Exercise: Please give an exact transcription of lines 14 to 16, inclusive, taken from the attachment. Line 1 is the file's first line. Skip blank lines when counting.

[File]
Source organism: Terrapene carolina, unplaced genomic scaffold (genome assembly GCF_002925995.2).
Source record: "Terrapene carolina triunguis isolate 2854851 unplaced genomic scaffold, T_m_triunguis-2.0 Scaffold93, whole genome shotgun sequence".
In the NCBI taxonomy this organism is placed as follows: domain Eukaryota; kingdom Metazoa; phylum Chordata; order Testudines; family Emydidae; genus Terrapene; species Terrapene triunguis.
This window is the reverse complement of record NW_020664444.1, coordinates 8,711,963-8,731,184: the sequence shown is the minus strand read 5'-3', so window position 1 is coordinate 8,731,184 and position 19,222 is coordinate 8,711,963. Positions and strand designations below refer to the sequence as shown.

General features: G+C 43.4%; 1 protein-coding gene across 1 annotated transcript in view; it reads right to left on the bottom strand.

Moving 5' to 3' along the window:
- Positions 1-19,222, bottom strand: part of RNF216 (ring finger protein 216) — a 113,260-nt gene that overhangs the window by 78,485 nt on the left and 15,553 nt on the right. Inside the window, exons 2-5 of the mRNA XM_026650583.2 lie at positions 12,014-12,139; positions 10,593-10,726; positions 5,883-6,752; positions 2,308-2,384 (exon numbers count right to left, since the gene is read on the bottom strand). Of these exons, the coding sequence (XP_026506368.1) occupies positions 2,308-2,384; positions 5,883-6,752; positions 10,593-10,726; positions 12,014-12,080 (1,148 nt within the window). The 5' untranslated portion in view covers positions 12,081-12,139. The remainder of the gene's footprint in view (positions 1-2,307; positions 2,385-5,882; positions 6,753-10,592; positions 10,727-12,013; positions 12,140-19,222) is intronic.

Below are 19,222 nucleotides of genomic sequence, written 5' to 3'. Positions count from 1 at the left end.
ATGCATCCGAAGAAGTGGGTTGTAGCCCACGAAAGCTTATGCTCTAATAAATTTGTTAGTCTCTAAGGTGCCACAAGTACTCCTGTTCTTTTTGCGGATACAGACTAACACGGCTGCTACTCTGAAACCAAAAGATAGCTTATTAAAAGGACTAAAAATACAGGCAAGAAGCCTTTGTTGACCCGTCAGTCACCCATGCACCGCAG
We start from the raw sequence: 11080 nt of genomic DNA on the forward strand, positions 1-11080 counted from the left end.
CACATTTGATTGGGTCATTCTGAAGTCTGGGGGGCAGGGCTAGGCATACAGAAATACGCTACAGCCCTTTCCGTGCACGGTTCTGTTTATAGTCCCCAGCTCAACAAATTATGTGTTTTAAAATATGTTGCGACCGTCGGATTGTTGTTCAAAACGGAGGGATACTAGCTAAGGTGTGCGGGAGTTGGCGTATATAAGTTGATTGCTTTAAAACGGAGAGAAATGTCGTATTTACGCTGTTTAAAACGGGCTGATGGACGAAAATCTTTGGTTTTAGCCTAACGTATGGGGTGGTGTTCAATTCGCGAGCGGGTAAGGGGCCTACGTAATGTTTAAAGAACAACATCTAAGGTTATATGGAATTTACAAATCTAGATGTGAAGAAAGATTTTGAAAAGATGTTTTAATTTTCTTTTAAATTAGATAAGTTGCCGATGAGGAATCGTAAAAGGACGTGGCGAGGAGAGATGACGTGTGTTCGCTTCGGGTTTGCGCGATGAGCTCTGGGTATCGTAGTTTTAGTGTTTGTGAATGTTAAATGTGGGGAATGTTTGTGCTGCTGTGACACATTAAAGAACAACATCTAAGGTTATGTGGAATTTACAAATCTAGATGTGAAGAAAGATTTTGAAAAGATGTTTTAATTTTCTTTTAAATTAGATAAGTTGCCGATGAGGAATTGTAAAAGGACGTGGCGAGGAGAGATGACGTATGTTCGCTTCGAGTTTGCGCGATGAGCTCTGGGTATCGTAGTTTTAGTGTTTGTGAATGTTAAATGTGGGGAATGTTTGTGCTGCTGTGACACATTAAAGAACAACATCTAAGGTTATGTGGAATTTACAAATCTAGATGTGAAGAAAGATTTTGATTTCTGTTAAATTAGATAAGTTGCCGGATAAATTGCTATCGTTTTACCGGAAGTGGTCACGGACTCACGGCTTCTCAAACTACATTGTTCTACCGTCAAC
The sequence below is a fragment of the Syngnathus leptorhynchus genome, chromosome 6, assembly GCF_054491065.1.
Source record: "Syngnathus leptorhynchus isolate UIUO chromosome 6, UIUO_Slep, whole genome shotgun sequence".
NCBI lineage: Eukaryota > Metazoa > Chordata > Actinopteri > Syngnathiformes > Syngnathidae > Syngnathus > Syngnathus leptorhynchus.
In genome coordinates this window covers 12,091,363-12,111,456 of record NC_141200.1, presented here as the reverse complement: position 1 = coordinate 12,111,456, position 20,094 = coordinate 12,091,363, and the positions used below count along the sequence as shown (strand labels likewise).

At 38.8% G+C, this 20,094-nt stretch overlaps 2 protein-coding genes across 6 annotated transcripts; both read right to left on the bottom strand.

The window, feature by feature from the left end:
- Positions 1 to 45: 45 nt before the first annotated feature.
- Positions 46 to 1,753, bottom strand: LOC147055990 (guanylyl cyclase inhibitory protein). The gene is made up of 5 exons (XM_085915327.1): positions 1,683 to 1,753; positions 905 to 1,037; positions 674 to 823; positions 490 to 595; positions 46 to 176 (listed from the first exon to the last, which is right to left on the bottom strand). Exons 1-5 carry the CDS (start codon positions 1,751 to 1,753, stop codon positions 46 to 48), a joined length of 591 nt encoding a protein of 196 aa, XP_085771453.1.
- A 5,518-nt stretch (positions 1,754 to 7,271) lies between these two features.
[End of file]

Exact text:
NCBI lineage: Eukaryota > Metazoa > Chordata > Actinopteri > Syngnathiformes > Syngnathidae > Syngnathus > Syngnathus leptorhynchus.
In genome coordinates this window covers 12,091,363-12,111,456 of record NC_141200.1, presented here as the reverse complement: position 1 = coordinate 12,111,456, position 20,094 = coordinate 12,091,363, and the positions used below count along the sequence as shown (strand labels likewise).

At 38.8% G+C, this 20,094-nt stretch overlaps 2 protein-coding genes across 6 annotated transcripts; both read right to left on the bottom strand.